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Schleper enjoys skating with Lightning

Anne Schleper, an Olympic silver medalist with USA women's hockey, joined the Lightning for its morning skate on Monday.
Anne Schleper, an Olympic silver medalist with USA women's hockey, joined the Lightning for its morning skate on Monday.
Published Oct. 13, 2014

Anne Schleper had a permanent smile on her face Monday morning as she joined the Lightning for its morning skate.

Schleper, 24, an Olympic silver medalist with USA women's hockey, mingled with the players, did some breakout passes and worked on drills with the Lightning defensemen. At the end of practice, she joined captain Steven Stamkos at center ice to lead the team in stretchig. And when she got back into the Lightning lockeroom, she had her own locker with a nameplate, No. 15.

"It's pretty special," Schleper. "I understood it was a pre-game skate for them, and I understand what that is too as a player. It's good to get out there. I was really trying to learn from them. They're obviously amazing skaters."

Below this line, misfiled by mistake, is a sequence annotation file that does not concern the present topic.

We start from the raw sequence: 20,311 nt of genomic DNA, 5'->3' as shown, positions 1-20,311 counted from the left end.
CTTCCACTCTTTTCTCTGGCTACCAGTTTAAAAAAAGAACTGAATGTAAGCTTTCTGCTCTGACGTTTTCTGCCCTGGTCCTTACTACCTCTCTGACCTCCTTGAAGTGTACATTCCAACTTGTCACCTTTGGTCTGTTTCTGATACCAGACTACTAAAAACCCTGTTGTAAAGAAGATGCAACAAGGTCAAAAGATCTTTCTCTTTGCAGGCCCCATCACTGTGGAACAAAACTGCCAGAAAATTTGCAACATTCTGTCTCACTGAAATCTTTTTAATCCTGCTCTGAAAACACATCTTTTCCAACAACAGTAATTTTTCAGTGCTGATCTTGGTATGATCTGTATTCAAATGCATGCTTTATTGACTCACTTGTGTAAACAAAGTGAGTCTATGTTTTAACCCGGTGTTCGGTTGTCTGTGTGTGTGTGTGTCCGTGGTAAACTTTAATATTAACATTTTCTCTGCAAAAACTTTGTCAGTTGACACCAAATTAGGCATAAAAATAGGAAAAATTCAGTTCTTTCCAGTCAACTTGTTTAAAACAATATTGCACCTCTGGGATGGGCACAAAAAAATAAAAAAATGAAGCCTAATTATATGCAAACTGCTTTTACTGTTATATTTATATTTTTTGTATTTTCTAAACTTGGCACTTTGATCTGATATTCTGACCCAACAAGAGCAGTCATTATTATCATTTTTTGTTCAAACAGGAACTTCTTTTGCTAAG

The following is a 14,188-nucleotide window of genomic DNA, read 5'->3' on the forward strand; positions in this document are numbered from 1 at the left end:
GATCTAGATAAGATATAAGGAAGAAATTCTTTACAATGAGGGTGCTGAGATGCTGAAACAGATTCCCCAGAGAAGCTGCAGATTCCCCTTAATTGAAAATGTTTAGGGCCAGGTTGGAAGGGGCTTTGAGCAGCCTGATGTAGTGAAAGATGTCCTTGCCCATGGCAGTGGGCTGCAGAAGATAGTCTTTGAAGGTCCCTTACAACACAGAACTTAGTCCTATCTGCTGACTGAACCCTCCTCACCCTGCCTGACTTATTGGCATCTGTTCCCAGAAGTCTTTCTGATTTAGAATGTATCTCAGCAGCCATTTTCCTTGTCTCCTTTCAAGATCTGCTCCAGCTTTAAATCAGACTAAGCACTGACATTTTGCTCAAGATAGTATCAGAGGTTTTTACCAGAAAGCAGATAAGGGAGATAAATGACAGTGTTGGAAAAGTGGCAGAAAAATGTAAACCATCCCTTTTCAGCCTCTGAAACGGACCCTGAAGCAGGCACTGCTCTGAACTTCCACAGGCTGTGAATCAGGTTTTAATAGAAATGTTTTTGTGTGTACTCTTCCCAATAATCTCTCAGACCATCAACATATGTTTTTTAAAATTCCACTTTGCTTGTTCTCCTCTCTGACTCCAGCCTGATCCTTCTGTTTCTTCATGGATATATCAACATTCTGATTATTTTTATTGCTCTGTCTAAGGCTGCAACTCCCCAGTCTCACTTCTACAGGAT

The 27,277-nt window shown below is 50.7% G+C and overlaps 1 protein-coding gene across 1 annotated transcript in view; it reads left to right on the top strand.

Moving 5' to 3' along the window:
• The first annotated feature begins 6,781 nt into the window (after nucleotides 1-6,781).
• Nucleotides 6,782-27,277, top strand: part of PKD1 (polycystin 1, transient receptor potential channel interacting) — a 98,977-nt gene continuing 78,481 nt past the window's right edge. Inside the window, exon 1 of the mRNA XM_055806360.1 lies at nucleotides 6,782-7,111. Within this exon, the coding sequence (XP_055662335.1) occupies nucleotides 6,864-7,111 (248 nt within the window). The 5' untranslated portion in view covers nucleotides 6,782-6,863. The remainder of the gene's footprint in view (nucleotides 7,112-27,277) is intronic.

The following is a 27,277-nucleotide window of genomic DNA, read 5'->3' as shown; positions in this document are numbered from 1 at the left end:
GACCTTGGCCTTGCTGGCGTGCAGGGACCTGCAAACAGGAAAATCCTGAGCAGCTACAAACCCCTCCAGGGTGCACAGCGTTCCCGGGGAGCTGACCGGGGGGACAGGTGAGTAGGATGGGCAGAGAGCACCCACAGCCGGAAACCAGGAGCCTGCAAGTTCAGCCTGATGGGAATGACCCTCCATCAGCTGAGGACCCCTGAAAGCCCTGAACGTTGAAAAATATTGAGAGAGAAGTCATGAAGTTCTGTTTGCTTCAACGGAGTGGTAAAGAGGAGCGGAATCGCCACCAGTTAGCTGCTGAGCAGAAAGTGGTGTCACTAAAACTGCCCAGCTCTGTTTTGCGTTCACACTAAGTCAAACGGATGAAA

Schleper grew up in St. Cloud, Minnesota, where "you kind of get in your skates before you learn to walk." She played for the University of Minnesota, as well as for Team USA.

"It's great for the game and for women's hockey," Stamkos said. "Just grows awareness for their game and where it's at. It's pretty amazing the skill set they do have..

"She made some nice crisp passes out there. I was kind of joking she was passing the puck harder than some of the D on our team."

Coach Jon Cooper was impressed how he could hear her talk on the ice, was very active in calling for the puck. "She got better as the practice went on," he said. "She was a really good player."

Most important, Cooper said, bringing Schleper to practice helps grow the game.

"Ultimately, it's about the sport of hockey," Cooper said. "It's not about men's hockey, and women's hockey, it is hockey. We're all in this together. It doesn't matter who you are, gender, race, and when you get to the hockey arena, we're all talking about the same things and having the same ideas. For her to come out here and be with the guys, it was fun for our guys and I'm sure it was a ton of fun for her.

"If we can build the sport in any way. I've got twin daughters, and if they look at this and are like, 'You know what, I'd love to play hockey,' then it's paying off for us."